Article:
The Nuclear Regulatory Commission is "flouting the law" by not conducting a licensing review of the proposed Yucca Mountain nuclear waste dump in Nevada, a federal appeals court said Tuesday.
The ruling was a victory of sorts for those who want the proposed dump to open but may have little practical impact in the long-running dispute over Yucca Mountain. The Obama administration and Senate Majority Leader Harry Reid hope to kill the project.
The appeals court, in a 2-1 decision, said the NRC must resume a review of the license application, even though the agency has only enough funding for several weeks of technical work on the license.
Yucca Mountain was designated as the nation’s sole repository for high-level nuclear waste during the George W. Bush administration, which sought to license the facility and begin sending 70 million metric tons of highly radioactive waste to the site from reactors around the nation.
But in September 2010, the NRC, led by Obama appointee Gregory Jaczko, ordered the license review halted, executing Obama’s and Reid’s goal of stopping the project.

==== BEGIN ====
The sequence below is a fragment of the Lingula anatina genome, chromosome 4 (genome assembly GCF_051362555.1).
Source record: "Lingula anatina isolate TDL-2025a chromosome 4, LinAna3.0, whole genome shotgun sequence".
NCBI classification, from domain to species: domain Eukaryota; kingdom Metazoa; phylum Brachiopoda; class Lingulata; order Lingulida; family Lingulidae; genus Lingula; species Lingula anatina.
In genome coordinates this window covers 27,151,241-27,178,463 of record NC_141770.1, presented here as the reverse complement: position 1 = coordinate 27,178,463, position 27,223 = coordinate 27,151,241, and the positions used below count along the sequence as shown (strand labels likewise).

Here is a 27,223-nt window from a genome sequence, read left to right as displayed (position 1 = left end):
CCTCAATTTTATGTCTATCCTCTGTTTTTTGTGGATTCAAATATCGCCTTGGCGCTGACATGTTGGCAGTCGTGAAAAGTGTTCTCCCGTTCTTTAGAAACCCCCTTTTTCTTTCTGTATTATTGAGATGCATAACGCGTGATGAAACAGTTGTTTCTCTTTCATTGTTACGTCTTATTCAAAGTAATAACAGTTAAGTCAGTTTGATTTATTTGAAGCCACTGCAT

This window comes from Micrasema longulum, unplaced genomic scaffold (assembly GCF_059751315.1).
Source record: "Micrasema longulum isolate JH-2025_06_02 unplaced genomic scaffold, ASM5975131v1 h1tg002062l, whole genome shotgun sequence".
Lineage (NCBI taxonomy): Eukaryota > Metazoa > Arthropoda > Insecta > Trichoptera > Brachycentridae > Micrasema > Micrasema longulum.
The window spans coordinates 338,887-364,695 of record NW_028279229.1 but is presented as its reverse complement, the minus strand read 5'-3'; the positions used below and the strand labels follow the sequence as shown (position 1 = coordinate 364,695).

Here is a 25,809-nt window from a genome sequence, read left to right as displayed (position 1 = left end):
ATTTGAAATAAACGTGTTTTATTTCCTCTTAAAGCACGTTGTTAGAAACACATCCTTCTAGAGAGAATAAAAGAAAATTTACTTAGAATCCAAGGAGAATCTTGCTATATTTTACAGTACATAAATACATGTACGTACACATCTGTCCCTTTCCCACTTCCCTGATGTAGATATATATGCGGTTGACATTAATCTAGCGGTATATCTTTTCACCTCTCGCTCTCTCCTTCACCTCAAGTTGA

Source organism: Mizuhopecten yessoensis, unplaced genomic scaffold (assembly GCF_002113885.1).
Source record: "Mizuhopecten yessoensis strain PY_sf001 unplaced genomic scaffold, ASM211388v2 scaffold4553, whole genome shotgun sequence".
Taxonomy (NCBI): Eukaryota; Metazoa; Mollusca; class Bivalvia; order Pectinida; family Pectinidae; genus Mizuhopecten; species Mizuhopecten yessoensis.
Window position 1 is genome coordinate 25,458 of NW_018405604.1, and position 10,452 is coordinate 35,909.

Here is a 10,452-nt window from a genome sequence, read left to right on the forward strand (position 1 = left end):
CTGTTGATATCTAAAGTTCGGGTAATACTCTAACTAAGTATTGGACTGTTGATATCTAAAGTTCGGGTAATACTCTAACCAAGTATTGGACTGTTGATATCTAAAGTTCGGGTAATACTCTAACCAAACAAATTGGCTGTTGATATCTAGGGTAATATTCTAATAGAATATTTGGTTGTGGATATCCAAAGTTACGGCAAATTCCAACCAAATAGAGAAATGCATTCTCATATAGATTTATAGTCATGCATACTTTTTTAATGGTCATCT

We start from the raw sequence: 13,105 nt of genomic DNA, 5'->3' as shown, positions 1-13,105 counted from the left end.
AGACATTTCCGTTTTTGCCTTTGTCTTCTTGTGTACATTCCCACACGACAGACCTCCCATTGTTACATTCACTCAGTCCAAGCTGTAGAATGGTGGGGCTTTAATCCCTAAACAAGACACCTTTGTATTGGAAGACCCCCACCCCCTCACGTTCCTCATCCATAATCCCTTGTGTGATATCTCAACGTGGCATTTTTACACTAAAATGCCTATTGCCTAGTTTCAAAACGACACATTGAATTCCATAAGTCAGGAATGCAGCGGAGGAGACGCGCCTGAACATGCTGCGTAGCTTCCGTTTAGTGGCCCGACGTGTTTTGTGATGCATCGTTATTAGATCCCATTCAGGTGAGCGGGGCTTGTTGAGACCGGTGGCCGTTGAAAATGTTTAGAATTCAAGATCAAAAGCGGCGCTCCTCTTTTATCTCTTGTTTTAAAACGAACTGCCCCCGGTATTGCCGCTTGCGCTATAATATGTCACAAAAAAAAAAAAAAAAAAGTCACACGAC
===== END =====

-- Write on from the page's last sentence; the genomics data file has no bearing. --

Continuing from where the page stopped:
In its ruling, the U.S. Court of Appeals for the District of Columbia said the order was not supported by the law.
Only $11 million of funding for the license review remains, enough for several weeks of work and far short of the amount necessary to process the application for Yucca Mountain to begin operation.
Since Congress is unlikely to approve additional funding, the ruling appears to be a symbolic victory for the plaintiffs, which were led by South Carolina and Washington state, both of which have large amounts of waste waiting to be buried.